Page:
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Said Chicago’s Al Capone:“I Give The Public What The Public Wants…”
What the public wanted, it seemed, was a vice and bootleg business netting sixty million dollars a year-and many gangland funerals
February/March 1979 | Volume 30, Issue 2
The newspapers called him Scarface, but the sobriquet did not safely bear repeating in his presence. It was Mister Capone instead, or Big Al; or, among trusted lieutenants of his palace guard, “Snorky,” a street word connoting a certain princely elegance. The elegance was mostly in cloth, in expensive suits from Marshall Field, silk pajamas from Sulka, the upholstery of the custom Cadillac that was said to have cost more than twenty grand in 1920’s dollars. In his pockets, it was rumored, he carried cash enough to buy two such limousines; he tipped lavishly, and showered his friends with gold-plate gifts. To hide the furrows of the scars on his left cheek, he powdered his face with talcum and explained that the wounds were inflicted by shrapnel while he was fighting in France with the “Lost Battalion.” He believed in the sanctity of the American family. “A woman’s home and her children are her real happiness,” he once told a reporter. “If she would stay there, the world would have less to worry about.…”
For a time, a good part of the world worried about Alphonse Capone of Chicago, Illinois. He was a prince, all right. Beneath the elegant veneer he was prince of the bootleggers, baron of the brothels, and vicar of assorted vices that for more than a decade scrambled the innards of the Second City, its labor, its industry, its law enforcement, its municipal officialdom. He ruled an empire of corruption the likes of which had never before and have not since been witnessed by any American city. He commanded an army of emissaries and assassins whose numbers at peak approached one thousand. He sat at the pinnacle of a society so grotesque the newspapers felt obliged to give both its principals and its understudies nicknames: Mike de Pike, Bathhouse John, Greasy Thumb Guzik, Hinky Dink Kenna, Two-Gun Alterie, and Bloody Angelo; Ecola the Eagle and Izzy the Rat and Lupo the Wolf and Duffy the Goat; Hop Toad Giunta and Blubber Bob, among dozens of others.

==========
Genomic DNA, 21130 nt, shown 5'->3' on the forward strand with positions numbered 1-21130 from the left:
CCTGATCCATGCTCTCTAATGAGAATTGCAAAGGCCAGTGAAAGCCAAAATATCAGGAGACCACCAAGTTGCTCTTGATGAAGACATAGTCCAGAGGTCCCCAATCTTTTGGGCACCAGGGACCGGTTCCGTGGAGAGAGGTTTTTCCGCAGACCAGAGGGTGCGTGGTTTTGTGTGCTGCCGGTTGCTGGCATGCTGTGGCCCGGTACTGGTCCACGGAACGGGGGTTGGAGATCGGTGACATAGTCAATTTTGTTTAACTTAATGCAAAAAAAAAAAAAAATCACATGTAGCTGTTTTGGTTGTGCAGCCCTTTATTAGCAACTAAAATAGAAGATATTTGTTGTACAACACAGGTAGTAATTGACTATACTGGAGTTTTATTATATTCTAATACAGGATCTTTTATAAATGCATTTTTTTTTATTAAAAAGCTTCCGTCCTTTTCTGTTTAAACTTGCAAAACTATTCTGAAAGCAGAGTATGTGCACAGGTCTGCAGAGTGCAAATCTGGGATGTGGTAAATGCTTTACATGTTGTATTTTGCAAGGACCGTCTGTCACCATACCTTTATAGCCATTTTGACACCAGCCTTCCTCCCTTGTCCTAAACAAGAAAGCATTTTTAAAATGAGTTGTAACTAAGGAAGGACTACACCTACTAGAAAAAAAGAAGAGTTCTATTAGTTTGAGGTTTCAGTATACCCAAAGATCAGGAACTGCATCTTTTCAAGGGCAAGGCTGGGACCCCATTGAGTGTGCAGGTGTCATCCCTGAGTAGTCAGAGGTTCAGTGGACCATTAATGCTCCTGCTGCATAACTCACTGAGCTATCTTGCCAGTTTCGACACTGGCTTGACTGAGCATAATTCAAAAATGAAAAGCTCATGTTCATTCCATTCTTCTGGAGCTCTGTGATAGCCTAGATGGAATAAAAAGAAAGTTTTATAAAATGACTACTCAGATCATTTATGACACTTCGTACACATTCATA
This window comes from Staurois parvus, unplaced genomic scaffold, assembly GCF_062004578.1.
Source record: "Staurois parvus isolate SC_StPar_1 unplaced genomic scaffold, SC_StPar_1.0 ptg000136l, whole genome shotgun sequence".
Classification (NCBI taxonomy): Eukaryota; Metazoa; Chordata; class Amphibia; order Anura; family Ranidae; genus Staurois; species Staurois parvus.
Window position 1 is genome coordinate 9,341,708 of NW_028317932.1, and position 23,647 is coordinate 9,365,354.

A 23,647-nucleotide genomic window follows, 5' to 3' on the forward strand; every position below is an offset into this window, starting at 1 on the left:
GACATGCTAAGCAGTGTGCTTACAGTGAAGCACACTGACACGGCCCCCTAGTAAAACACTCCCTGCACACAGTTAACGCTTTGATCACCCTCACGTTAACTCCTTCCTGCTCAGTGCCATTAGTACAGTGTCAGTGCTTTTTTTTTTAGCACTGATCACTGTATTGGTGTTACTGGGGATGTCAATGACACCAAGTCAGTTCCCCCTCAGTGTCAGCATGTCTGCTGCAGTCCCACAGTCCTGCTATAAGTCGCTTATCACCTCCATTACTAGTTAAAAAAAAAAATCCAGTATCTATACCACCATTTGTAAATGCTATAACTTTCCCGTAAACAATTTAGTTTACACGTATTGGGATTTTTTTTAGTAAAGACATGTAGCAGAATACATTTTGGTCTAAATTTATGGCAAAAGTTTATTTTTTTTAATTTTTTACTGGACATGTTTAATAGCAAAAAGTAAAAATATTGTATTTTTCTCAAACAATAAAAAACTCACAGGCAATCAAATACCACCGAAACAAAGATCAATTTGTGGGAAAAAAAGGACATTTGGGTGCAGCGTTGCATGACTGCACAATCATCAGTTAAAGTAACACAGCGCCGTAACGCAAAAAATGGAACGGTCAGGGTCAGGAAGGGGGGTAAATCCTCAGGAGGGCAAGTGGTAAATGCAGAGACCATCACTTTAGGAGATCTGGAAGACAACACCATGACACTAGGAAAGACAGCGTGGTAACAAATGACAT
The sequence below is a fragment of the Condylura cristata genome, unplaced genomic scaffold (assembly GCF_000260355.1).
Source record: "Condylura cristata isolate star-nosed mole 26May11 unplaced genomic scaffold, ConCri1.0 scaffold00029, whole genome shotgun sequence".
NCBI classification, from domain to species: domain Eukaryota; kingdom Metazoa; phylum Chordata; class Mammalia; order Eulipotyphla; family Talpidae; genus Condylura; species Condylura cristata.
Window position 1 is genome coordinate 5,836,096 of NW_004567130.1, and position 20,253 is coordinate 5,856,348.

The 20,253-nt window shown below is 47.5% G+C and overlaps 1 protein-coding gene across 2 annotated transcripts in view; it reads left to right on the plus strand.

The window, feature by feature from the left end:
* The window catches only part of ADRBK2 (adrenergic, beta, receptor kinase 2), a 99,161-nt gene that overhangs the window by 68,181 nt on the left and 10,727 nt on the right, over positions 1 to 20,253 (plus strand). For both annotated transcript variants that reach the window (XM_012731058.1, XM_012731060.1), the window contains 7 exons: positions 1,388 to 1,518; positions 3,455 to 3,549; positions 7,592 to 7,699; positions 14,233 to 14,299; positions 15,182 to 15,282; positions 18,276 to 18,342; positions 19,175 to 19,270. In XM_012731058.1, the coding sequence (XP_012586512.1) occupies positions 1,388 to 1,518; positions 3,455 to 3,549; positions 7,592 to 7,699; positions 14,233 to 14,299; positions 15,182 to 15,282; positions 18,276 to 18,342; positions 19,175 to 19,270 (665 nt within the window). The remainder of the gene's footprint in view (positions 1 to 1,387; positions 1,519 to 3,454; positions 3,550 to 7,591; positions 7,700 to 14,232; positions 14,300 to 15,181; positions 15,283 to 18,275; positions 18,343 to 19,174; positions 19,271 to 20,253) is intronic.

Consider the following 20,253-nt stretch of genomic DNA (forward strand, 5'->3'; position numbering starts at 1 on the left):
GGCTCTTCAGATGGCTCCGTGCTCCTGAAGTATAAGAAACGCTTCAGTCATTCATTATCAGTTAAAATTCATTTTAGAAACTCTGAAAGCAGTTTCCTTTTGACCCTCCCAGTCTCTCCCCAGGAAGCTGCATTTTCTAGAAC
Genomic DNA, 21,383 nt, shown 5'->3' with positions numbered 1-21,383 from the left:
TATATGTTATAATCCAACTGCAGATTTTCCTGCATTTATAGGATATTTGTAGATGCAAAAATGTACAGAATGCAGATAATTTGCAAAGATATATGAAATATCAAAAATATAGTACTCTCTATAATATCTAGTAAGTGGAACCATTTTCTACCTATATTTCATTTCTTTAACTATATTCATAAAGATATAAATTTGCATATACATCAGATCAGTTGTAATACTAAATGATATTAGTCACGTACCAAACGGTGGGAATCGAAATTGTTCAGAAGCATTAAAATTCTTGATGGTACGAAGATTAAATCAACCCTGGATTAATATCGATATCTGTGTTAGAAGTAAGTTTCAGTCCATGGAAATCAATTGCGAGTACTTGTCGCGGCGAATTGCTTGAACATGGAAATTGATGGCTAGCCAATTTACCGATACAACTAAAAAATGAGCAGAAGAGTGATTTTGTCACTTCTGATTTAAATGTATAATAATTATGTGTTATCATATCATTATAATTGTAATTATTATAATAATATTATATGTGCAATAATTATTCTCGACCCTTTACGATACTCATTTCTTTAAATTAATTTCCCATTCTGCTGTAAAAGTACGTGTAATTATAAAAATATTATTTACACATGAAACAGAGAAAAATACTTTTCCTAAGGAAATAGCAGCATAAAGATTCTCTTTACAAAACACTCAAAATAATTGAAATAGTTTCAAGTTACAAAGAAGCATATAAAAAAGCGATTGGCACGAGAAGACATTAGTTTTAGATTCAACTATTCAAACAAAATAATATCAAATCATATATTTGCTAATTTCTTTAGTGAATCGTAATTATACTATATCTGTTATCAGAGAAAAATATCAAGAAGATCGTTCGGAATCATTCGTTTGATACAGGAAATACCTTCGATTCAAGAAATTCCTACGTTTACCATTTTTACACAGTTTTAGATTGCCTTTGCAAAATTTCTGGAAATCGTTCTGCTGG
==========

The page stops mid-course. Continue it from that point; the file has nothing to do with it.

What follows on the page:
In Capone’s supreme snorkiness there was always some wrinkle. Though the tailoring was splendid, it never quite seemed to conceal the bulge in his jacket beneath the left armpit. The Cadillac was custom-made not just for the plush upholstery but for half a ton of armor plate, the steel visor over the gas tank, the thick, bulletproof glass, the removable rear window that converted the back seat into a machine-gun emplacement. The generous tipping was not limited to newsboys and hatcheck girls; he also tipped the eccentric William Hale Thompson a quarter-million dollars to help elect him mayor of Chicago, and Thompson later rewarded his benefactor by dismissing the city’s official obeisance to gangsters as “newspaper talk.” For Capone, a quarter-million was merely a fractional gratuity. His syndicate’s net profits in the late 1920’s were estimated by the Chicago Crime Commission at sixty million dollars a year.
There was even a wrinkle in his story about the scars, for he had never been to France in military uniform, had never felt shrapnel. He had felt instead the cutting edge of a pocketknife in a Brooklyn saloon, his reward for insulting a woman. Of which, in Capone’s view of the species, there were two distinct kinds—the ones who stayed home, and the ones who didn’t. “When a guy don’t fall for a broad,” said Big Al years later, “he’s through.” There was a bit of self-fulfilling prophecy in the remark. In his time, Capone no doubt dodged—and dispensed in kind—more flying metal than any doughboy who served in France. Yet it was to be his fate to die not with his spats on but in his silk pajamas, through at the age of forty-eight, from neurosyphilitic complications.
He was of an era that today seems more romantic than grotesque, more imagined than real. He brought to the third decade of this century much of its celebrated roar; and for that, in the minds of many Americans born too late to have heard the harsh authentic decibels, he looms as something of a folk hero, a Robin Hood of the Loop, a grand desperado much closer in style to the flamboyant two-gun type of the Old West than to today’s furtive capo who, in stressful moments, is more likely to reach for a pocket calculator than a snub-nosed Smith & Wesson. In a society vicariously fascinated with crime and violence, it is not surprising that Alphonse Capone should be accorded such retrospective honors. He was the last of the Great American Gunslingers.
After Big Al—notwithstanding the subsequent rise of Lucky Luciano and Vito Genovese and Frank Costello and other latter-day godfathers—everything changed. To be sure, the violence did not end with Capone; it simply became more sophisticated—ice picks through the eardrum instead of baseball bats about the head and shoulders, corpses consolidated with scrap metal rather than abandoned in the gutter. After Capone, the rackets diversified, dope preempted illicit booze, the crime families intermarried, and the profits proliferated. But no one ever quite managed to fill Snorky’s shoes. And no other name again became synonymous with Chicago.